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Chips Acts and Strategic Independence

May 28, 2024

»Chips Acts and Strategic Independence«
Georg Steinberger, Chairman of the Board of FBDi e.V.

After the Chips Act is before the Chips Acts

While governments around the world are shelling out gazillions of dollars in subsidies and tax breaks for the semiconductor industry to create “strategic independence” – China, USA, EU, South Korea, India, just to name the most prominent – the question may be allowed:

Will these subsidies become a recurring issue for the decades to come for European taxpayers? And what may be missing?

The various Chips Acts around the world – mainly subsidies for the semiconductor industry to support local manufacturing – are in full swing. Funds, which are partially dedicated to R&D and ecosystem investments are in the process of being granted, so are massive subsidies and tax breaks to support the building and equipping of new fabs at the leading edge – in Europe, the USA, Japan, South Korea plus a few other regions.

In the US, the total amount going in reshoring the core semiconductor production is, according to the White House communications, a little short of 300 billion US Dollars until 2030. In Europe, the sum may be “a tad lower” – there is the Chips Act with 43 billion Euro (of which some billions are repurposed from older programs) and the subsidies from several governments to support distinctive fab projects – Germany alone has reserved a minimum of 10 billion Euro for Intel in Magdeburg and 5 billion Euro for TSMC in Dresden. A few billion Euro more for other projects in other countries round out the seriousness with which the “strategic independence in chip manufacturing” is pursued.

Now, everyone has an opinion about the sense of these billions of taxpayer Euros spent for a profitable industry (with admittedly high risks as a nature of the technology). I personally believe that strategic independence in manufacturing leading edge chips only makes sense for the EU if we would have the necessary IP (or companies with this IP) to design such chips and a market with enough critical mass to justify the horrendous investment. But that should not be my point here.

I would rather discuss two different questions here (admittedly related to the opinion above):

1. What happens after the money of the first Chips Act (plus local subsidies) runs out?
2. Where is the strategy of the European Union regarding technology innovation in general?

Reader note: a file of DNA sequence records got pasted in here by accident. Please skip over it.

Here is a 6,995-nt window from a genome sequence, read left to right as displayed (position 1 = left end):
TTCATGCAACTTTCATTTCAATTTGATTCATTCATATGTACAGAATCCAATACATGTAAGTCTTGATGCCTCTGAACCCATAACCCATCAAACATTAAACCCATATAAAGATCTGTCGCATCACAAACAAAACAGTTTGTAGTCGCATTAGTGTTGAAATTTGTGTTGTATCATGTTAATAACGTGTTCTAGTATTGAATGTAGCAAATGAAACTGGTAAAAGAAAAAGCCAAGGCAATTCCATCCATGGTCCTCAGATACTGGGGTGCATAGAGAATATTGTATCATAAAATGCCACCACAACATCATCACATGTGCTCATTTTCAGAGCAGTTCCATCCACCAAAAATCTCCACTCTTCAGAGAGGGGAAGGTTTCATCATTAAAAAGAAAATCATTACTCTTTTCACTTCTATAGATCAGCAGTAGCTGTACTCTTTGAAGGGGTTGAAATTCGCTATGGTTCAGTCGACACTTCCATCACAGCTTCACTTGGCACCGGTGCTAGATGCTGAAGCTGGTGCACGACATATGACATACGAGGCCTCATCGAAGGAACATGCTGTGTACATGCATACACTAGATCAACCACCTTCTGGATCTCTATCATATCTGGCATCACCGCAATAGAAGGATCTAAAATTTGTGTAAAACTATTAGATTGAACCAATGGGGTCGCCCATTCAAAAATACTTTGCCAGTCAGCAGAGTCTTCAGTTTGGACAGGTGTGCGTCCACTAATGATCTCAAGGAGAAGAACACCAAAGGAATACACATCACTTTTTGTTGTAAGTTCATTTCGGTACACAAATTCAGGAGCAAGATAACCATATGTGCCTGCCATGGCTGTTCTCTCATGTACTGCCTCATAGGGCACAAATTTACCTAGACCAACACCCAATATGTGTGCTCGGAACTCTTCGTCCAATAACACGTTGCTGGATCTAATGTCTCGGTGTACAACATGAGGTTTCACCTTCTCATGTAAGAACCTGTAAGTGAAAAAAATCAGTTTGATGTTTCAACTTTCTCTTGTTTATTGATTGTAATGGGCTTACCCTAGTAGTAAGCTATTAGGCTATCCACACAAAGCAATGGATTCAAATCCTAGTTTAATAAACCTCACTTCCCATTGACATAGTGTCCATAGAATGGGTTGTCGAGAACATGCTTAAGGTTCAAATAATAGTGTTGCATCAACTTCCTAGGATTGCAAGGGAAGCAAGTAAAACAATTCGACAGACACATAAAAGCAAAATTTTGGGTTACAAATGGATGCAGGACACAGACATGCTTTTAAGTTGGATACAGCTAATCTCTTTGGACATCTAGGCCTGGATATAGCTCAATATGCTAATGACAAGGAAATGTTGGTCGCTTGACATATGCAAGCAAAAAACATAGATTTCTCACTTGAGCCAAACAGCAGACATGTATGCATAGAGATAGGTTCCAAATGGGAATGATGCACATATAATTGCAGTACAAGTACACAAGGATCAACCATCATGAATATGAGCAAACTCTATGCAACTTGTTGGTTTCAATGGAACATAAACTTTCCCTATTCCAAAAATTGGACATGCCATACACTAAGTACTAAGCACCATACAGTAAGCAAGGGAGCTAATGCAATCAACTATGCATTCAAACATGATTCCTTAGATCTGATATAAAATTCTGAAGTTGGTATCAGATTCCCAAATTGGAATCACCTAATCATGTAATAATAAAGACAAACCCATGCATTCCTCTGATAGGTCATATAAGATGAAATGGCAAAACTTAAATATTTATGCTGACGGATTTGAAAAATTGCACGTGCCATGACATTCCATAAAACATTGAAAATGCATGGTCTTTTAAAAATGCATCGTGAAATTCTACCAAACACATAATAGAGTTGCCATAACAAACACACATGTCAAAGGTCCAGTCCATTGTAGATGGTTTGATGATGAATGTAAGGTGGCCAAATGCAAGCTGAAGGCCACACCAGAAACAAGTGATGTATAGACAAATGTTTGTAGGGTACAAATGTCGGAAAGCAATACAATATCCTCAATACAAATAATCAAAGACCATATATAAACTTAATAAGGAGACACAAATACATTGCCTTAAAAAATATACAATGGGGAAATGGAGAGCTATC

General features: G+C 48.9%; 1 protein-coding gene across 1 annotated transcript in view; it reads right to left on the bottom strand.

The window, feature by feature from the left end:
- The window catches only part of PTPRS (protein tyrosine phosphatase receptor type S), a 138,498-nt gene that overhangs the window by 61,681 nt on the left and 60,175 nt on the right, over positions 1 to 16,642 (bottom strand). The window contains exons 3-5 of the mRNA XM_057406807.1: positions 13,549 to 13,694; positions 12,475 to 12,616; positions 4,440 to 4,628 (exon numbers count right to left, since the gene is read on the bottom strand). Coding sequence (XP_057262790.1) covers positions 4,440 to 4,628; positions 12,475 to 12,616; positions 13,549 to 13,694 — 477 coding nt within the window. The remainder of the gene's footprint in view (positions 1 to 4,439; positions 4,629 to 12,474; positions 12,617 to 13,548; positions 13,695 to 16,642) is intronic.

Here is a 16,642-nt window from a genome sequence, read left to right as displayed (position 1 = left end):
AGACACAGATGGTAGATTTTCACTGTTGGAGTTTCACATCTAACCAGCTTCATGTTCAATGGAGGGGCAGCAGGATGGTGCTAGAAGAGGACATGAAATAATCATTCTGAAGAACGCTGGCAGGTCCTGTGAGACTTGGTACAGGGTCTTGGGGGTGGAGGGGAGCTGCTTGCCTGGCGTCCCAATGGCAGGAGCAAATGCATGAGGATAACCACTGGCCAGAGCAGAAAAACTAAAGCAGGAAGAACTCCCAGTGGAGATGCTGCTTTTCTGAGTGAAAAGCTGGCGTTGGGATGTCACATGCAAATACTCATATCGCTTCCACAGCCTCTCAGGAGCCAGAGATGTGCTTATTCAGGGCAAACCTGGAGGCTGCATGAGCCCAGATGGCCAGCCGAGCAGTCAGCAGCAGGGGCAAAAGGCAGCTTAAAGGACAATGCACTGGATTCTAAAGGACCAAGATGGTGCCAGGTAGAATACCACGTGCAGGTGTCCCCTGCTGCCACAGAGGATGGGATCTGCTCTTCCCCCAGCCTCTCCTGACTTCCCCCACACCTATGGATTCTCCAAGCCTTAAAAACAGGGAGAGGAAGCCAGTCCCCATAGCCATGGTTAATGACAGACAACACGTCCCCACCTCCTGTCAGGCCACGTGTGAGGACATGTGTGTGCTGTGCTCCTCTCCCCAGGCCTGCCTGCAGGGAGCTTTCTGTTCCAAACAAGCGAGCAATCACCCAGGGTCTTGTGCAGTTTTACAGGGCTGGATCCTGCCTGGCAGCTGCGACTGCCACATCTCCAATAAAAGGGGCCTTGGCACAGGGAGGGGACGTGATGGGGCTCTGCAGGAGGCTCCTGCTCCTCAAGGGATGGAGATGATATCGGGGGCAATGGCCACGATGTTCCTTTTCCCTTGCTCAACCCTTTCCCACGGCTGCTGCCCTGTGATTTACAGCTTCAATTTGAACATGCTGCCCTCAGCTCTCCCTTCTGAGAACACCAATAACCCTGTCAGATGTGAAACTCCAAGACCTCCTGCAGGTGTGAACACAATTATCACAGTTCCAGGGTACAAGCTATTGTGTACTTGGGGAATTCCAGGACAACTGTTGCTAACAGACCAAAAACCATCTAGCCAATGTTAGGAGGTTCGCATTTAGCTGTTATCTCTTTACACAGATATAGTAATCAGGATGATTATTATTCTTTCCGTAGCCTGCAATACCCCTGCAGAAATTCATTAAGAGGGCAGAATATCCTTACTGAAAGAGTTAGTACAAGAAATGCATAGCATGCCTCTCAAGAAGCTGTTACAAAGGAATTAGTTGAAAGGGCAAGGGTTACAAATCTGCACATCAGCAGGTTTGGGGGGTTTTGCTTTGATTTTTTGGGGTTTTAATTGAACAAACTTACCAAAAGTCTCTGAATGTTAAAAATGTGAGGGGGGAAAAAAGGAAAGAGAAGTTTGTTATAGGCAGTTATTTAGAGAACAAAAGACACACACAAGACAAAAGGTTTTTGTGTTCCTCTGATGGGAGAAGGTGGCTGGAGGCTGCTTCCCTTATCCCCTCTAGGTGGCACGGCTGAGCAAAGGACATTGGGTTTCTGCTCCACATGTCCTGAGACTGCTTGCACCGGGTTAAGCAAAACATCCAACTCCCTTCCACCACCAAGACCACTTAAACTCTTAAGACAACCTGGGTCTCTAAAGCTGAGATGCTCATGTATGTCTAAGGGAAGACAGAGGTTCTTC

What happens after the money of the first Chips Act (plus local subsidies) runs out?

This will potentially happen sooner rather than later. In the US, the question has already been raised as the US Inflation Reduction Act is being implemented with rapid speed, and despite some delays in fab projects, by 2026 or 2027 the money will be gone. If Europe’s Chips Act does not drown in bureaucracy, the same may happen here around the same time or a little later. Will everything be rectified by then and independence achieved? I know, a rhetoric question.

I tried a bit of simple math to highlight the challenge.

  • Let’s say the semiconductor industry will grow from today’s 550 billion US Dollars to 1 trillion US Dollars in 2030.
  • The accumulated revenue in those six years will amount to 5.5 trillion US Dollars, globally.
  • The capital needed for chip manufacturing to support the growth in the same timeframe will amount to 1.3+ trillion US Dollars.
  • If Europe wants to achieve the goal of 20 % of global chip market manufactured in Europe, as communicated by the Commission, the total capital that needs to be invested in Europe by companies (subsidies included) within that timeframe is somewhere between 250 and 300 billion US Dollars, just for manufacturing.
  • Companies expect subsidies between 20 and 50 %, depending on the negotiation talent and the criticality of the project. Let’s assume an average of 30 % of the CAPEX sported by governments, so between 75 and 90 billion US Dollars until 2030.
  • The subsidies currently assigned are less than half of that.
  • In other words, another 50 billion US Dollars of subsidies might be needed before end of the decade. Potentially more.

I heard opinions of semiconductor CEOs saying that achieving strategic independence for Europe in semiconductors may need more support: 500 billion instead of 50 billion US Dollars (or Euros); not just for manufacturing, but the entire package or ecosystem.

As EU countries are running either giant debts already (Italy and France) or want to save their way out of the crisis (Germany) by letting their infrastructure fall to rubbles (let’s assume not intentionally), I wonder where this investment support should come from? We will certainly have some interesting discussions not too far in the future about massive trade-offs. Nevertheless, I think that serious financial support for staying in the leading-edge game is absolutely mission-critical. The big question is for which endgame?